- How do we do this while also staying in business?
We must be deliberate
Change almost always requires new habits. And building a new habit for Stanier requires a concise goal, stating it out loud ("make a vow"), practicing it -- a lot -- while knowing what triggers the old habit and how we can get back on track when (inevitably) we slip. Stanier starts his book here, not only to help us be prepared for his seven big questions but also, I think, to remind us that building better habits, being a better leader and manager, is hard work and not always fun.
Ask questions one at a time
This piece of advice works on two levels. First, literally ask one question at a time and wait for an answer. Second, the seven key questions in "The Coaching Habit" are in a deliberate order. You can start with the essential question No. 1, "What's on your mind?" and get better at moving past small talk and toward the beginnings of a productive meeting. Then, you can master the next question and the next. Habits take time. You know this, but remind yourself once in a while.
Help others, help yourself
This book is not advocating some kind of charity, in which the leader changes his or her questioning style, helps others and gets relatively little in return. Instead, Stanier says, one of the biggest benefits of asking the right questions, listening to the answers, following up and acknowledging what you've heard is that you eventually work less. You're no longer playing the hero, persecutor or victim, as Stanier describes the three dysfunction and co-dependent roles within the Karpman Drama Triangle.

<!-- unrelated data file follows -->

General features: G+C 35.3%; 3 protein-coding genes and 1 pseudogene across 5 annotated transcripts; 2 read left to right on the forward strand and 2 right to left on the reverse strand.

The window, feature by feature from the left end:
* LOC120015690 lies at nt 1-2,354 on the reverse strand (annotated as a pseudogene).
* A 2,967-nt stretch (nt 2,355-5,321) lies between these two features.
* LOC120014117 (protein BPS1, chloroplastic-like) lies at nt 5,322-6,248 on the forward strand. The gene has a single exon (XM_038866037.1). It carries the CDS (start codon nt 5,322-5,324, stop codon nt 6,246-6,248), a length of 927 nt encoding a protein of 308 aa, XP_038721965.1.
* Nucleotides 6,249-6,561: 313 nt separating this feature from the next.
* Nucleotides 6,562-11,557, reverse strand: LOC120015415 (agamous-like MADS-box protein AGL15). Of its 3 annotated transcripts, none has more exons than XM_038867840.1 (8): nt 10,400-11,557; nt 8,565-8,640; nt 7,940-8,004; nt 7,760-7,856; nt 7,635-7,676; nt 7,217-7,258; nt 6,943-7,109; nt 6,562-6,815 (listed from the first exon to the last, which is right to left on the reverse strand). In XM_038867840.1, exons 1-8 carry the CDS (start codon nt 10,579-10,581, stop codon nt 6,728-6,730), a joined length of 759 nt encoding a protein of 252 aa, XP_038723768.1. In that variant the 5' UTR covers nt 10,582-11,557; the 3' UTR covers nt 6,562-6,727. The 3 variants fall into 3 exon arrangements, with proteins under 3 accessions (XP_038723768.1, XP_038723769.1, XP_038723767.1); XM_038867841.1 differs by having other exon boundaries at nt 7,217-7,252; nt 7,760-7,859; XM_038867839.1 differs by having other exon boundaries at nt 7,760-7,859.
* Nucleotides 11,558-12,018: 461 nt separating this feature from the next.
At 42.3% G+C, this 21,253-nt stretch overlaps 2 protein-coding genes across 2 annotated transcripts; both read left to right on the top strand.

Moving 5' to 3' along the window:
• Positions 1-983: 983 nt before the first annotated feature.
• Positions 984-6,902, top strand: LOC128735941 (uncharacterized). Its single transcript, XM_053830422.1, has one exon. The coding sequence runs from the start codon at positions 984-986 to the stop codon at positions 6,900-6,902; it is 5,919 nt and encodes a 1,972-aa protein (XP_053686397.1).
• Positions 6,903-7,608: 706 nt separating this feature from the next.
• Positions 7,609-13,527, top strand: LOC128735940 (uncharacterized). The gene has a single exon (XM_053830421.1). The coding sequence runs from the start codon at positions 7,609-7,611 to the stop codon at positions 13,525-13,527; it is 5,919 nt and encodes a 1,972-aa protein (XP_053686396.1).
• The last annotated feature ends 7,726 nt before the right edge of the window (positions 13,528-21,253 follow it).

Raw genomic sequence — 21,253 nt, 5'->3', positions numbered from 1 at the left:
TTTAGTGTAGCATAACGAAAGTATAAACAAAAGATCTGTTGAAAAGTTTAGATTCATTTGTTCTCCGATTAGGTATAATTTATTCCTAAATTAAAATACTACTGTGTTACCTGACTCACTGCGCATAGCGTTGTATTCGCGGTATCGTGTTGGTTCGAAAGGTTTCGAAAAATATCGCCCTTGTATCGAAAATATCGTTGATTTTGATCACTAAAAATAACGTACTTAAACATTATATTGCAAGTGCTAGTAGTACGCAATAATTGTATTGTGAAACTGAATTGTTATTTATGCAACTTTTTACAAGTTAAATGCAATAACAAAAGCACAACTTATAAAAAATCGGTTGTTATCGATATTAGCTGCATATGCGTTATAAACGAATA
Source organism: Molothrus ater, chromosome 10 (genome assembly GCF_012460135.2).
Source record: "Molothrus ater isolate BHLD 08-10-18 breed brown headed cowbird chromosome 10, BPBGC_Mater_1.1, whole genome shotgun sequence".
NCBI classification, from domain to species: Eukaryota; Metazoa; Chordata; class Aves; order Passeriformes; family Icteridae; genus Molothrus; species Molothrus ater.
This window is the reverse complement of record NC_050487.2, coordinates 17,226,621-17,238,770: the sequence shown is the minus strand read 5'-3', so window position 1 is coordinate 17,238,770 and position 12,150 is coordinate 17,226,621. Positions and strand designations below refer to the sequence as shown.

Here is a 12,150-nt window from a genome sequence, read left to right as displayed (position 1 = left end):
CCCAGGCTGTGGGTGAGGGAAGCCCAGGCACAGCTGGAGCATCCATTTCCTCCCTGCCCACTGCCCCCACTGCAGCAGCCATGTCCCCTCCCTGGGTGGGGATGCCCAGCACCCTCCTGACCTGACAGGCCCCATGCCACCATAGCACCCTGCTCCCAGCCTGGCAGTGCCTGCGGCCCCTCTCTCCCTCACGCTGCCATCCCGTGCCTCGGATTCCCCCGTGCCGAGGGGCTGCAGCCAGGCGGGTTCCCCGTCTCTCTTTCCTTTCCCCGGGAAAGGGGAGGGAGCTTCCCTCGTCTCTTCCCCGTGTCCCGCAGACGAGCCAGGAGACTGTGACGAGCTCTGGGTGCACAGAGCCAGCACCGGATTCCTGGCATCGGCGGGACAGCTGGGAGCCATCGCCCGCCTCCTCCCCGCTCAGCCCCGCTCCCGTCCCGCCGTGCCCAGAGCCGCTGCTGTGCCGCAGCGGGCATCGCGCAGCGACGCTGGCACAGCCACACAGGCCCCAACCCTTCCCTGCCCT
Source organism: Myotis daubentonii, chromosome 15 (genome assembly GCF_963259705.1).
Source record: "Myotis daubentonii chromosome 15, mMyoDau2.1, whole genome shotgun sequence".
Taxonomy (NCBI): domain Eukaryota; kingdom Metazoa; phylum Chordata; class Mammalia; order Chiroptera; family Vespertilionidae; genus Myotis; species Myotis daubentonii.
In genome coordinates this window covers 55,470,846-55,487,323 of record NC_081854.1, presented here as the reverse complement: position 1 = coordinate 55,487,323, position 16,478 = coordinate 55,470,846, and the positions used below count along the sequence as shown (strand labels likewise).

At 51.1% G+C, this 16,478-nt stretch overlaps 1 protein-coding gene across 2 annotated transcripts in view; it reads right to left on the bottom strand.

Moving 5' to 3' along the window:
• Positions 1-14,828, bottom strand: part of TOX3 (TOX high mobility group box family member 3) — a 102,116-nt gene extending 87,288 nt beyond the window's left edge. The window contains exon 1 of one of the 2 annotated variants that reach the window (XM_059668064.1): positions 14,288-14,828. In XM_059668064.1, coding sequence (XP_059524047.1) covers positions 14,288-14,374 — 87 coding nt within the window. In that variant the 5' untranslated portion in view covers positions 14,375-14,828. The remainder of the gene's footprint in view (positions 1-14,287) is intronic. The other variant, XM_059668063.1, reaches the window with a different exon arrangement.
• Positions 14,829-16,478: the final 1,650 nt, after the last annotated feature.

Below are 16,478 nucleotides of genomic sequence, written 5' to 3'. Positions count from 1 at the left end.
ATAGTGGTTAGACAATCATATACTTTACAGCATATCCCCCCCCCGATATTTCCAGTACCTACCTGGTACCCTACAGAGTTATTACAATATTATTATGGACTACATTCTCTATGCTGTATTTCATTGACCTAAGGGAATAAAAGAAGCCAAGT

To avoid those traps (well, at least most of the time) Stanier suggests an offensive: Either the question "How can I help?" or "What do you want from me?" Both place the ball in the other person's hands, prevent you from swooping in with "answers" and still leave you the option of declining an outrageous or impractical request.
"What's essential to realize is that regardless of the answer you receive, you have a range of responses available to you." ~ Michael Bungay Stanier